Rachel Olguin-Fresquez, former Eagle County judge, transitions to 5th Judicial District court
Judge has filled Russell Granger’s place since his Nov. 1 retirement
On Oct. 25, Gov. Jared Polis appointed the newest judge of the 5th Judicial District. Presiding over Clear Creek, Summit, Lake and Eagle counties, Rachel Olguin-Fresquez has filled Judge Russell Granger’s seat on the bench following his Nov. 1 retirement.
Olguin-Fresquez has years of experience working within the 5th Judicial District prior to taking the district court bench at the beginning of the month. She worked as the deputy district attorney from 1999 to 2006 and served as a judge on the Clear Creek County Court from 2006 to 2018.
She then made her way to the Eagle County Court in 2018, where she worked until beginning her current tenure at the district court.
According to the Colorado Office of Judicial Performance Evaluation, Olguin-Fresquez met all standards based on 5th Judicial District commission criteria while she was working as an Eagle County judge. Her satisfactory performance review prompted her Eagle County Court retention in 2020.
“Judge Olguin-Fresquez received consistently positive reviews in her surveys from attorneys and non-attorneys,” the performance evaluation read. “She is proud to serve, truly enjoys her work and strives to improve her performance by participating in continuing education and keeping current with changes in the laws.”
Before taking the bench, Olguin-Fresquez was a teacher. While studying at the University of Colorado in Boulder, she said her primary professional interest was in child welfare. She received her degree in sociology and a certificate in Colorado Elementary Teaching. After three years of teaching, Olguin-Fresquez returned to school to study law at the Tulane University School of Law in New Orleans.
The judge said she decided to practice law in order to open more doors for herself in the future. She said she knew studying law would still give her a chance to promote child welfare and was eager to continue ensuring children get the support and security they deserve. When she became a judge, Olguin-Fresquez said her role shifted away from advocacy and toward leadership.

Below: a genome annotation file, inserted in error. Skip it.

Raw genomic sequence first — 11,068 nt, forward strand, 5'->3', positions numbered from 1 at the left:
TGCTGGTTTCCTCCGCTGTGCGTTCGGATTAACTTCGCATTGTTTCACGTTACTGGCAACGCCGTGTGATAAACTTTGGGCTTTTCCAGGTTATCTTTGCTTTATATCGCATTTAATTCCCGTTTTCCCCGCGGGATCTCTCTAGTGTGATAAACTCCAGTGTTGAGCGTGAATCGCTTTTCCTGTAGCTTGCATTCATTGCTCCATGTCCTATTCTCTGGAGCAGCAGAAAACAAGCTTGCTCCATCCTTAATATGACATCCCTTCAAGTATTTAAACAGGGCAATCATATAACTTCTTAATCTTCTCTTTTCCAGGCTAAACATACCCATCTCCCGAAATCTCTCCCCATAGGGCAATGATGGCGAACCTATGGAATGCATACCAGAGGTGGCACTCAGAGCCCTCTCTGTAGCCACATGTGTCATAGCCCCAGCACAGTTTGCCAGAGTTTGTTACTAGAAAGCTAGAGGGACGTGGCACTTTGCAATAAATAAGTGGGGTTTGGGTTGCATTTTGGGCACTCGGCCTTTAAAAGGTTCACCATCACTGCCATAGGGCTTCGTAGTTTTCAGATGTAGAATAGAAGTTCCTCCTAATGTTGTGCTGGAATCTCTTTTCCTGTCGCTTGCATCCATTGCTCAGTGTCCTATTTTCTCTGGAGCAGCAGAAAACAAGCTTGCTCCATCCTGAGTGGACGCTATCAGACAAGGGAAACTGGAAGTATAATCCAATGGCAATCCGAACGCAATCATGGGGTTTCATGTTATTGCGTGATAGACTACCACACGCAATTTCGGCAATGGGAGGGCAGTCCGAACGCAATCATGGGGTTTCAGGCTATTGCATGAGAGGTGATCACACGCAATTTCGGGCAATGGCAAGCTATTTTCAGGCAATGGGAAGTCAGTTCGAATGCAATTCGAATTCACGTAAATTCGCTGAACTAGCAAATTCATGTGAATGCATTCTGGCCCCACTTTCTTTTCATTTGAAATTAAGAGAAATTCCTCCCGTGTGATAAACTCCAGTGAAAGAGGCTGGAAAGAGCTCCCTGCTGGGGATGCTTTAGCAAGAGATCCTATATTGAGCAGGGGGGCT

“You are applying the rules to make sure children are being kept safe, make sure children are receiving the services they need,” she said. “So, it’s a slightly different role than maybe what I thought of back when I was getting my undergraduate degree, but I think the district court does offer you that chance to work for the welfare of children and families.”
Olguin-Fresquez looks forward to continuing to assist people in finding success at the district court level, she said. She noted that the same core value and motivation of community welfare naturally carries from her county court judgeship to the district court judgeship.
“The transition has been really good,” Olguin-Fresquez said. “You know, it’s been a learning curve, but I’m enjoying it so far.”
The transitional period is ongoing. Olguin-Fresquez said that it will likely be a while until there are “four judges in four courtrooms,” so thus far, her caseload has not been standard.
Despite these transitions happening in the courts, Olguin-Fresquez said that she and everyone working within the courts is happy to help the community. She said she hopes people understand that if they need the courts, resources are available to make the process less intimidating.
“We’re always working to make sure people feel comfortable coming into court,” Olguin-Fresquez said. “We often are seeing people in their most traumatic events, they’re stressed, you know, it’s a scary process. I really just think all of us are working toward making sure people know that if you have an issue, if you have a problem that you’re not able to solve without someone kind of stepping in, the court in this instance, that we really are working toward people feeling like they have access to the court and feel comfortable coming into the courts.”
For more information about Olguin-Fresquez or any of the other judges on the 5th Judicial District bench, visit the Colorado Judicial Branch site.
This story is from VailDaily.com.
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